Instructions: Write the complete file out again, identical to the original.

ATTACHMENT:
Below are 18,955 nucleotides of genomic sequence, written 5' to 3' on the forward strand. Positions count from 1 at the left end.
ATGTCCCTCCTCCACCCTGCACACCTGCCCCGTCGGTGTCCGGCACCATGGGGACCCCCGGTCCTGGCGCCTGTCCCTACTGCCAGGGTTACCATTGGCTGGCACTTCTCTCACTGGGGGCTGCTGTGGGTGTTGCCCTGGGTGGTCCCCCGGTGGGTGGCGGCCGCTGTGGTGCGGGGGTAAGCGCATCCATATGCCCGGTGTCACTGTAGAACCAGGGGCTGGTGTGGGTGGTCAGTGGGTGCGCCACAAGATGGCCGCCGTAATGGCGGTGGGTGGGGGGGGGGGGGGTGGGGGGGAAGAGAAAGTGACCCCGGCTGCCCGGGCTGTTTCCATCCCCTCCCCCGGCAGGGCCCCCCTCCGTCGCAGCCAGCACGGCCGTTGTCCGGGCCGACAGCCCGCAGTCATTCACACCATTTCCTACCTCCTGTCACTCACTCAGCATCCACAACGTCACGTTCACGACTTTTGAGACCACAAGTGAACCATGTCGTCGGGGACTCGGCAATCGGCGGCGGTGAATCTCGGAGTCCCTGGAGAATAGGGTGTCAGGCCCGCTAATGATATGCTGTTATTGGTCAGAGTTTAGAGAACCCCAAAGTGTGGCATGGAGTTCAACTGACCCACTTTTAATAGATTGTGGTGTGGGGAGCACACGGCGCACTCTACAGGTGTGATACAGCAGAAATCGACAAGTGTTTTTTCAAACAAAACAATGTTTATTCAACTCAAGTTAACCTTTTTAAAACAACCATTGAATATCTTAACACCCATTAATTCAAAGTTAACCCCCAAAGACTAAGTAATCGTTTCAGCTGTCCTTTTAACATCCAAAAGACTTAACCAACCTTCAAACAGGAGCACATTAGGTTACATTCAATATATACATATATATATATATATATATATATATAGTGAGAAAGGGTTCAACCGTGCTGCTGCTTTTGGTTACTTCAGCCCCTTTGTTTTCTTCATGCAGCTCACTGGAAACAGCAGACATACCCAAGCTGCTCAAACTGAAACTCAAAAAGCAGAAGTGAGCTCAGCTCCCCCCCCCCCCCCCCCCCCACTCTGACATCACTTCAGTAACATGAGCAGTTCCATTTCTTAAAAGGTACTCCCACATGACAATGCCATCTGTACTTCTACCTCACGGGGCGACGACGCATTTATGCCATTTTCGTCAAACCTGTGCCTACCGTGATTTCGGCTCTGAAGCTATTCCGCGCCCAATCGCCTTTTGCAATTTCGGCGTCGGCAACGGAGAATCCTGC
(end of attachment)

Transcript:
Below are 18,955 nucleotides of genomic sequence, written 5' to 3' on the forward strand. Positions count from 1 at the left end.
ATGTCCCTCCTCCACCCTGCACACCTGCCCCGTCGGTGTCCGGCACCATGGGGACCCCCGGTCCTGGCGCCTGTCCCTACTGCCAGGGTTACCATTGGCTGGCACTTCTCTCACTGGGGGCTGCTGTGGGTGTTGCCCTGGGTGGTCCCCCGGTGGGTGGCGGCCGCTGTGGTGCGGGGGTAAGCGCATCCATATGCCCGGTGTCACTGTAGAACCAGGGGCTGGTGTGGGTGGTCAGTGGGTGCGCCACAAGATGGCCGCCGTAATGGCGGTGGGTGGGGGGGGGGGGGGTGGGGGGGAAGAGAAAGTGACCCCGGCTGCCCGGGCTGTTTCCATCCCCTCCCCCGGCAGGGCCCCCCTCCGTCGCAGCCAGCACGGCCGTTGTCCGGGCCGACAGCCCGCAGTCATTCACACCATTTCCTACCTCCTGTCACTCACTCAGCATCCACAACGTCACGTTCACGACTTTTGAGACCACAAGTGAACCATGTCGTCGGGGACTCGGCAATCGGCGGCGGTGAATCTCGGAGTCCCTGGAGAATAGGGTGTCAGGCCCGCTAATGATATGCTGTTATTGGTCAGAGTTTAGAGAACCCCAAAGTGTGGCATGGAGTTCAACTGACCCACTTTTAATAGATTGTGGTGTGGGGAGCACACGGCGCACTCTACAGGTGTGATACAGCAGAAATCGACAAGTGTTTTTTCAAACAAAACAATGTTTATTCAACTCAAGTTAACCTTTTTAAAACAACCATTGAATATCTTAACACCCATTAATTCAAAGTTAACCCCCAAAGACTAAGTAATCGTTTCAGCTGTCCTTTTAACATCCAAAAGACTTAACCAACCTTCAAACAGGAGCACATTAGGTTACATTCAATATATACATATATATATATATATATATATATATAGTGAGAAAGGGTTCAACCGTGCTGCTGCTTTTGGTTACTTCAGCCCCTTTGTTTTCTTCATGCAGCTCACTGGAAACAGCAGACATACCCAAGCTGCTCAAACTGAAACTCAAAAAGCAGAAGTGAGCTCAGCTCCCCCCCCCCCCCCCCCCCCACTCTGACATCACTTCAGTAACATGAGCAGTTCCATTTCTTAAAAGGTACTCCCACATGACAATGCCATCTGTACTTCTACCTCACGGGGCGACGACGCATTTATGCCATTTTCGTCAAACCTGTGCCTACCGTGATTTCGGCTCTGAAGCTATTCCGCGCCCAATCGCCTTTTGCAATTTCGGCGTCGGCAACGGAGAATCCTGC